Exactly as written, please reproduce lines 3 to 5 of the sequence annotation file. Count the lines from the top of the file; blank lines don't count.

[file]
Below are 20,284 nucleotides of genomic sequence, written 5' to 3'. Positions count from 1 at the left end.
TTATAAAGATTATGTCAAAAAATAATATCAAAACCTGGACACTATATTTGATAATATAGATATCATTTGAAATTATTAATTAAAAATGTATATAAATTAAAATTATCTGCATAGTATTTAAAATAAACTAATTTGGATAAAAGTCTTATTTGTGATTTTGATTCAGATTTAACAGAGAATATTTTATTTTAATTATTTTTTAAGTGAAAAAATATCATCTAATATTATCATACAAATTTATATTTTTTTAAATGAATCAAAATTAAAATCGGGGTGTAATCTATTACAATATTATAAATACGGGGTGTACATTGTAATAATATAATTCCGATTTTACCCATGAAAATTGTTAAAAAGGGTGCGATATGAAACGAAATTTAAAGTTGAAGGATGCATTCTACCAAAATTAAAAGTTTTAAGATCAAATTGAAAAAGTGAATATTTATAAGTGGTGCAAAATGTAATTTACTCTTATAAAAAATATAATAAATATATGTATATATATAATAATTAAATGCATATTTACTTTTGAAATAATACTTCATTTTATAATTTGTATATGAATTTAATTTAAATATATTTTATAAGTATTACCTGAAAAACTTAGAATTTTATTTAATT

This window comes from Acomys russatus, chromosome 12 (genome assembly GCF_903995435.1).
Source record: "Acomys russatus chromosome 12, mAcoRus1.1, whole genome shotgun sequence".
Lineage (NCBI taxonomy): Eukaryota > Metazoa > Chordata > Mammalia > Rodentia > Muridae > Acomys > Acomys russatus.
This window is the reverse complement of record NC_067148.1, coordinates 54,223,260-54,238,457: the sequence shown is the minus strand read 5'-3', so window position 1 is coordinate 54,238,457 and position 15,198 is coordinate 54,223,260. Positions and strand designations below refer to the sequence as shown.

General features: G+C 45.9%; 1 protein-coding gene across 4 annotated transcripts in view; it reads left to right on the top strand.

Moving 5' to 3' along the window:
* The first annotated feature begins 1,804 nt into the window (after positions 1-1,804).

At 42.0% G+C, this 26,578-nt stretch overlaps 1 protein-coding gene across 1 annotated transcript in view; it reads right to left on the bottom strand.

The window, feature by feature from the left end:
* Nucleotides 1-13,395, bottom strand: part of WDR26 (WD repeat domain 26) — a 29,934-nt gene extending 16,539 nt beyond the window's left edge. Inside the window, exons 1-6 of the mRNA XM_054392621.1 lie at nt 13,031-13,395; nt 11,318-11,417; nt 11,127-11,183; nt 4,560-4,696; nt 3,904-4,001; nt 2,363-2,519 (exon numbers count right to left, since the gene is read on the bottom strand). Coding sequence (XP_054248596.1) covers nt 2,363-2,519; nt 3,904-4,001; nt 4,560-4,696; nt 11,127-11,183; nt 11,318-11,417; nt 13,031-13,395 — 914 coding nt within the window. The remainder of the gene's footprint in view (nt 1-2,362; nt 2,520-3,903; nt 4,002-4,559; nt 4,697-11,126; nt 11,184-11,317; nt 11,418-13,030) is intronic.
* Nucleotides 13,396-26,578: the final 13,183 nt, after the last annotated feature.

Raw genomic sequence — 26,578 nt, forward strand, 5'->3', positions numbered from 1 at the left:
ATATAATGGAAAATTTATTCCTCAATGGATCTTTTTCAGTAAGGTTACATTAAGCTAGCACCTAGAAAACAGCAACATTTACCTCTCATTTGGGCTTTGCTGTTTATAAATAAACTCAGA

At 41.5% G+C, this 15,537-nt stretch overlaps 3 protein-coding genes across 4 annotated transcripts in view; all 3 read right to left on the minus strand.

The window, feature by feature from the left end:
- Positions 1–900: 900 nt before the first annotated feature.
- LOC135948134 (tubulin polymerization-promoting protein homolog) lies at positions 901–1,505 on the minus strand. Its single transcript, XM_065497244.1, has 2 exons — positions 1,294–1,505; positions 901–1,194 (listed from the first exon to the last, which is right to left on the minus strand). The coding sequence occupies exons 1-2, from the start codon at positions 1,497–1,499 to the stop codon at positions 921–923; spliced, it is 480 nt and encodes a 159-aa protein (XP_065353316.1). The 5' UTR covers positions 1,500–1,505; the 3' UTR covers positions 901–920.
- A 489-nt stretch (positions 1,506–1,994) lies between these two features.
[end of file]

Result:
This window comes from Acomys russatus, chromosome 12 (genome assembly GCF_903995435.1).
Source record: "Acomys russatus chromosome 12, mAcoRus1.1, whole genome shotgun sequence".
Lineage (NCBI taxonomy): Eukaryota > Metazoa > Chordata > Mammalia > Rodentia > Muridae > Acomys > Acomys russatus.